Prelude in the Dorian Mode
This work may be found under its title in Spanish, Tiento del segundo modo.
E-flat Soprano Clarinet
B-flat Soprano Clarinet I-II-III-IV
E-flat Alto Clarinet
B-flat Bass Clarinet
B-flat Contrabass Clarinet
B-flat Soprano Saxophone
E-flat Alto Saxophone I-II (I as substitution for Soprano Saxophone)
B-flat Tenor Saxophone
E-flat Baritone Saxophone
B-flat Bass Saxophone
B-flat Cornet I-II-III
F Horn I-II-III-IV
None discovered thus far.
Prelude in the Dorian Mode was one of Grainger's "chosen gems" for band or wind groups (one of the many irregular terms employed by Grainger, particularly from the 1920s on, in a form he called "blue-eyed English"), composed for Joseph Maddy and the Interlochen Arts Festival. The Prelude is wind band scoring of the de Cabezón's Tiento del Segundo Tono, a richly polyphonic keyboard work. de Cabezón composed a number of polyphonic sacred works, versillos, diferencias and twenty-nine tientos, of which this one "on the second tone" was one. Grainger collected and set twenty-tree "chosen gems," historic music he deeply valued. As quoted by Richard Franko Goldman, "The 500 years of decipherable music that precedes Band is at least as lovely and important as all post-Bach music."
Grainger set Prelude in the Dorian Mode in his concept of elastic scoring, with linear "tone strands" that may be performed by various combinations of instruments.
- Program Note from Teaching Music Through Performance in Band
De Cabezón’s music is richly polyphonic. Although he composed primarily for keyboard instruments, his music also possesses a haunting vocal quality. His tientos, such as the Prelude in the Dorian Mode, are instrumental fantasies built upon the opening motive. These compositions make masterful use of fugal counterpoint, creating tensions between the motive and imitative secondary lines. The Dorian mode is a scale beginning on the second tone. In this Prelude in the Dorian Mode, the opening motive repeats at irregular intervals throughout the main body of the work, forming a basis for the four-part polyphony which evolves around it.
When Grainger’s band setting was created, Leopold Stokowski’s orchestral Bach transcriptions were much in vogue. Unlike Stokowski’s gleaming, modern sounding Bach, Grainger skillfully recalls the darker historical quality of the tiento and its vocal counterpart, the motet. The music is de Cabezon, the expressive concept and colors are entirely Grainger’s. His modern wind-band setting is beautifully evocative of de Cabezon’s Renaissance world.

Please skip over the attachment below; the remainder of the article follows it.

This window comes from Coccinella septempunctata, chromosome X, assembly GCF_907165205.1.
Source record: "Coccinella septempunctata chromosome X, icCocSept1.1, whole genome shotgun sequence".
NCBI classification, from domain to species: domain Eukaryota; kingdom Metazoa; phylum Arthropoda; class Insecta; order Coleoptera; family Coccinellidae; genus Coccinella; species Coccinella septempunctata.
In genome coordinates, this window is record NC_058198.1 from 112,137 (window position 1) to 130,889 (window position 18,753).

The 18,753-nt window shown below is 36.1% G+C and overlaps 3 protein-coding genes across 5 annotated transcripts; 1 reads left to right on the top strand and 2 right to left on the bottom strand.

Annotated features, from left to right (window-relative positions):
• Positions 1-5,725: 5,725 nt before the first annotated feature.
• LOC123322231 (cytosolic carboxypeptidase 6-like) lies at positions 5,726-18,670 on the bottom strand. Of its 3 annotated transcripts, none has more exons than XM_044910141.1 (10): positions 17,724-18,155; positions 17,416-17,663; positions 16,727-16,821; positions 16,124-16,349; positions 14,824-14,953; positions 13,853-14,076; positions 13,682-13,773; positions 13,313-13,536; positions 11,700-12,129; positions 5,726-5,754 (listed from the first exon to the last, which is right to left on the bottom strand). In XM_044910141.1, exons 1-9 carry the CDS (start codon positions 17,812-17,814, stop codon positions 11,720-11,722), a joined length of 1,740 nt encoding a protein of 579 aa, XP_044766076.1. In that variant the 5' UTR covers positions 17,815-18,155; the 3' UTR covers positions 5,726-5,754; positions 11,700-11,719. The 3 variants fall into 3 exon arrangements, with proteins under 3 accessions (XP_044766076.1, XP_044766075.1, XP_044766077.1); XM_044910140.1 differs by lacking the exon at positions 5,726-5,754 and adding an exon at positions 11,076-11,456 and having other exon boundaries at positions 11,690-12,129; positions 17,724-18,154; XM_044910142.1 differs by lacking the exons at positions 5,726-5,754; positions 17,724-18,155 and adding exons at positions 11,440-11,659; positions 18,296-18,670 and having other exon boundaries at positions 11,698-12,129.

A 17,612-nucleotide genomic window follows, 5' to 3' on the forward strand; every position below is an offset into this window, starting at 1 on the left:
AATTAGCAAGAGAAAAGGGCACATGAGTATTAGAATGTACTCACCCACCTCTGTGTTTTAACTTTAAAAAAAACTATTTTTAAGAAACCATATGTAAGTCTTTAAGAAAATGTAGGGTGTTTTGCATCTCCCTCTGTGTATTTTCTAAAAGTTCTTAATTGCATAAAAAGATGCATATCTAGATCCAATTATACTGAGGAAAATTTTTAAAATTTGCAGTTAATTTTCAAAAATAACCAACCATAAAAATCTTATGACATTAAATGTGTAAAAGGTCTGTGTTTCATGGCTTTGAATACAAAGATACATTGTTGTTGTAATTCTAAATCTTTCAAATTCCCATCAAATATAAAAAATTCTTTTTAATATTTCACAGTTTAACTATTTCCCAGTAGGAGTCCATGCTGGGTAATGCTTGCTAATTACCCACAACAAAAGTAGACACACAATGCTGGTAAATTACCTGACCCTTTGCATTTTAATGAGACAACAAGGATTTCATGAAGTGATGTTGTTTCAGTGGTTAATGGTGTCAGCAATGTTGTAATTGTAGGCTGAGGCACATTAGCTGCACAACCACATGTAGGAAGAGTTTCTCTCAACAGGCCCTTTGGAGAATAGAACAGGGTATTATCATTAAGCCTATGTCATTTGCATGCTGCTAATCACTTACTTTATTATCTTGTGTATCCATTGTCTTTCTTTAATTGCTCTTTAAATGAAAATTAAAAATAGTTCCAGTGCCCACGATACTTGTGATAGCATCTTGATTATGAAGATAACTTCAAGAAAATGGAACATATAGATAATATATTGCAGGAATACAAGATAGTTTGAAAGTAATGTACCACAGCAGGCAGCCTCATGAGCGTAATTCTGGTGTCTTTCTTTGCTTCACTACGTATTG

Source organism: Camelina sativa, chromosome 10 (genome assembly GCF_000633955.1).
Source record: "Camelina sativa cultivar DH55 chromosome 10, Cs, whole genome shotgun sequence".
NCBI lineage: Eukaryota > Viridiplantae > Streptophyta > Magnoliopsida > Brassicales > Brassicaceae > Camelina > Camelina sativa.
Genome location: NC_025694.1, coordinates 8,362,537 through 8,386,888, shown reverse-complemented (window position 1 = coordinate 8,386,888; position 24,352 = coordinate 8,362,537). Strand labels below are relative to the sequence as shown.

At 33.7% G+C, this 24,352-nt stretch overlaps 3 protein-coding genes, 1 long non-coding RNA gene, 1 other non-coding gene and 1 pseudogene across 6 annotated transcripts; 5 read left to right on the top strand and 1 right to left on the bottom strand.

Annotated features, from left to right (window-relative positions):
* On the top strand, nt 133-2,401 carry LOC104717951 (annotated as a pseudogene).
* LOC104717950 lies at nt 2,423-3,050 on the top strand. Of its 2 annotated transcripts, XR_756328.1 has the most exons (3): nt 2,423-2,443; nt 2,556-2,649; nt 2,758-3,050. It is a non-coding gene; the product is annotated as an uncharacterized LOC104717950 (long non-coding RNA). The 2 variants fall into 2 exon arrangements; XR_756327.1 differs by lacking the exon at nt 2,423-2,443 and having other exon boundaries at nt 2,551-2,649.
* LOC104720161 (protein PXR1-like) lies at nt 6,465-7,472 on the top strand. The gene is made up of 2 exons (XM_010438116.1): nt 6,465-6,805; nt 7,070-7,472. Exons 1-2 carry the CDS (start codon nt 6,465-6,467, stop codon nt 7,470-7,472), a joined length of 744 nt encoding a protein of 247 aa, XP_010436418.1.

- Program Note by Keith Brion
- Louisiana: IV
- Oklahoma: IV-A
- Texas: IV. Complete
To submit a performance please join The Wind Repertory Project
- University of Texas Arlington Symphonic Winds (Christopher Evans, conductor) - 9 December 2020
- All-Henrico County (Henrico, Va.) High School Band (Brian A. Coffill, conductor) – 23 January 2020
- Penn State University (University Park) Symphonic Wind Ensemble (Dennis Glocke, conductor) – 26 February 2019
- State University of New York, Potsdam, Crane Wind Ensemble (Brian K. Doyle, conductor) – 15 February 2019
- University of North Carolina, Greensboro, Symphonic Band (Pamela L. Klena, conductor) – 19 February 2019
- Virginia Tech (Blacksburg) Wind Ensemble (Jonathan Caldwell, conductor) – 26 January 2019
- University of Texas (Austin) Symphony Band (Joshua Gall, conductor) –- 7 December 2018
- Metropolitan Wind Symphony (Lexington, Mass). (Louis J. Buckley, conductor) – 4 March 2018
- University of British Columbia (Vancouver) Symphonic Wind Ensemble (Lauren Visel conductor) – 6 October 2017
- Appalachian State University Wind Ensemble (William A. Gora, conductor) - 2005
Works for Winds by this Composer
- Prelude in the Dorian Mode (scored Grainger; ed. Brion and Brand) (c. 1550/1937-1941)
- Cabezón, A.; Brion, K.; Grainger, P.; Brand, M. (1989). Prelude in the Dorian mode = Tiènto del segundo tono [score] . Jenson Publications: U.S.A.
- Miles, Richard B., and Larry Blocher. 2002. Teaching Music Through Performance in Band. Volume 4. Chicago: GIA Publications. pp. 365-369.